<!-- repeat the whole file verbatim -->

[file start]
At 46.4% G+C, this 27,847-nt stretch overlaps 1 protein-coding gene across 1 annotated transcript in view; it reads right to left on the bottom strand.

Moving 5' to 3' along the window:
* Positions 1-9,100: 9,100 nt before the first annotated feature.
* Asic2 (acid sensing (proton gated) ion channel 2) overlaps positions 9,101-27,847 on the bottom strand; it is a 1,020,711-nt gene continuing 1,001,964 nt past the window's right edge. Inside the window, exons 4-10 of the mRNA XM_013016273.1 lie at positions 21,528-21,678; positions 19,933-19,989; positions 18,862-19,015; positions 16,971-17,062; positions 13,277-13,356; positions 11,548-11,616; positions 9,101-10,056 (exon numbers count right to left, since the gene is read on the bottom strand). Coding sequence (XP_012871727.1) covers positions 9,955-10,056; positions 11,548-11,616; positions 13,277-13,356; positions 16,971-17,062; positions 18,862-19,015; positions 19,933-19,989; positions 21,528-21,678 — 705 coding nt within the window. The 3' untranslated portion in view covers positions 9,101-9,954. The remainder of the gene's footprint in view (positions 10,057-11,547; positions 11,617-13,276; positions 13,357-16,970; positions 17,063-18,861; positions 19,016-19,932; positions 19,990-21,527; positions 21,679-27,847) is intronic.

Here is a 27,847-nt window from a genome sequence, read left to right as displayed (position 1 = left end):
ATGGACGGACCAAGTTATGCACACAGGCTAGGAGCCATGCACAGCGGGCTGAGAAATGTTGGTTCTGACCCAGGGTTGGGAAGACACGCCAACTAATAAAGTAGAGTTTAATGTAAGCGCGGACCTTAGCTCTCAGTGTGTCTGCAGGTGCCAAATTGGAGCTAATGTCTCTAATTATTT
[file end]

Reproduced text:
At 46.4% G+C, this 27,847-nt stretch overlaps 1 protein-coding gene across 1 annotated transcript in view; it reads right to left on the bottom strand.

Moving 5' to 3' along the window:
* Positions 1-9,100: 9,100 nt before the first annotated feature.
* Asic2 (acid sensing (proton gated) ion channel 2) overlaps positions 9,101-27,847 on the bottom strand; it is a 1,020,711-nt gene continuing 1,001,964 nt past the window's right edge. Inside the window, exons 4-10 of the mRNA XM_013016273.1 lie at positions 21,528-21,678; positions 19,933-19,989; positions 18,862-19,015; positions 16,971-17,062; positions 13,277-13,356; positions 11,548-11,616; positions 9,101-10,056 (exon numbers count right to left, since the gene is read on the bottom strand). Coding sequence (XP_012871727.1) covers positions 9,955-10,056; positions 11,548-11,616; positions 13,277-13,356; positions 16,971-17,062; positions 18,862-19,015; positions 19,933-19,989; positions 21,528-21,678 — 705 coding nt within the window. The 3' untranslated portion in view covers positions 9,101-9,954. The remainder of the gene's footprint in view (positions 10,057-11,547; positions 11,617-13,276; positions 13,357-16,970; positions 17,063-18,861; positions 19,016-19,932; positions 19,990-21,527; positions 21,679-27,847) is intronic.

Here is a 27,847-nt window from a genome sequence, read left to right as displayed (position 1 = left end):
ATGGACGGACCAAGTTATGCACACAGGCTAGGAGCCATGCACAGCGGGCTGAGAAATGTTGGTTCTGACCCAGGGTTGGGAAGACACGCCAACTAATAAAGTAGAGTTTAATGTAAGCGCGGACCTTAGCTCTCAGTGTGTCTGCAGGTGCCAAATTGGAGCTAATGTCTCTAATTATTT